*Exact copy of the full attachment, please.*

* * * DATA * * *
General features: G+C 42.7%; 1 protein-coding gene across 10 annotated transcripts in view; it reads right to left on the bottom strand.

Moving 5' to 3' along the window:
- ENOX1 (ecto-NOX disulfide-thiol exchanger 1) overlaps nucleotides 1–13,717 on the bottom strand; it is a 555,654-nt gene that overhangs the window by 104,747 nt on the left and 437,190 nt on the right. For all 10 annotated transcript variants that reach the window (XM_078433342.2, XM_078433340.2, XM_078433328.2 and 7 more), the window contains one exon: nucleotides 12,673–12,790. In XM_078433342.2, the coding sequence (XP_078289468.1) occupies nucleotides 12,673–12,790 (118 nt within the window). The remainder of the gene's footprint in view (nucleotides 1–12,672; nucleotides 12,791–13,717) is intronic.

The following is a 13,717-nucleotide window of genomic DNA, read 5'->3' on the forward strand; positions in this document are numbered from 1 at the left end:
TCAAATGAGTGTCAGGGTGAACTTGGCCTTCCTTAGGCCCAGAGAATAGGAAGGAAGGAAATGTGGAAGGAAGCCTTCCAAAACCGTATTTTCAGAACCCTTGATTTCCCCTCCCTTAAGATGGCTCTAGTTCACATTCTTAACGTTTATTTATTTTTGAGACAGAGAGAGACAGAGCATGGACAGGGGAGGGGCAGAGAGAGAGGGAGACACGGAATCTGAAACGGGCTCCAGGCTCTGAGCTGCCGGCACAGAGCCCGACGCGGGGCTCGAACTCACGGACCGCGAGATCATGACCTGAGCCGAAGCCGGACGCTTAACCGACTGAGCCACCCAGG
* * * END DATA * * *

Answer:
General features: G+C 42.7%; 1 protein-coding gene across 10 annotated transcripts in view; it reads right to left on the bottom strand.

Moving 5' to 3' along the window:
- ENOX1 (ecto-NOX disulfide-thiol exchanger 1) overlaps nucleotides 1–13,717 on the bottom strand; it is a 555,654-nt gene that overhangs the window by 104,747 nt on the left and 437,190 nt on the right. For all 10 annotated transcript variants that reach the window (XM_078433342.2, XM_078433340.2, XM_078433328.2 and 7 more), the window contains one exon: nucleotides 12,673–12,790. In XM_078433342.2, the coding sequence (XP_078289468.1) occupies nucleotides 12,673–12,790 (118 nt within the window). The remainder of the gene's footprint in view (nucleotides 1–12,672; nucleotides 12,791–13,717) is intronic.

The following is a 13,717-nucleotide window of genomic DNA, read 5'->3' on the forward strand; positions in this document are numbered from 1 at the left end:
TCAAATGAGTGTCAGGGTGAACTTGGCCTTCCTTAGGCCCAGAGAATAGGAAGGAAGGAAATGTGGAAGGAAGCCTTCCAAAACCGTATTTTCAGAACCCTTGATTTCCCCTCCCTTAAGATGGCTCTAGTTCACATTCTTAACGTTTATTTATTTTTGAGACAGAGAGAGACAGAGCATGGACAGGGGAGGGGCAGAGAGAGAGGGAGACACGGAATCTGAAACGGGCTCCAGGCTCTGAGCTGCCGGCACAGAGCCCGACGCGGGGCTCGAACTCACGGACCGCGAGATCATGACCTGAGCCGAAGCCGGACGCTTAACCGACTGAGCCACCCAGG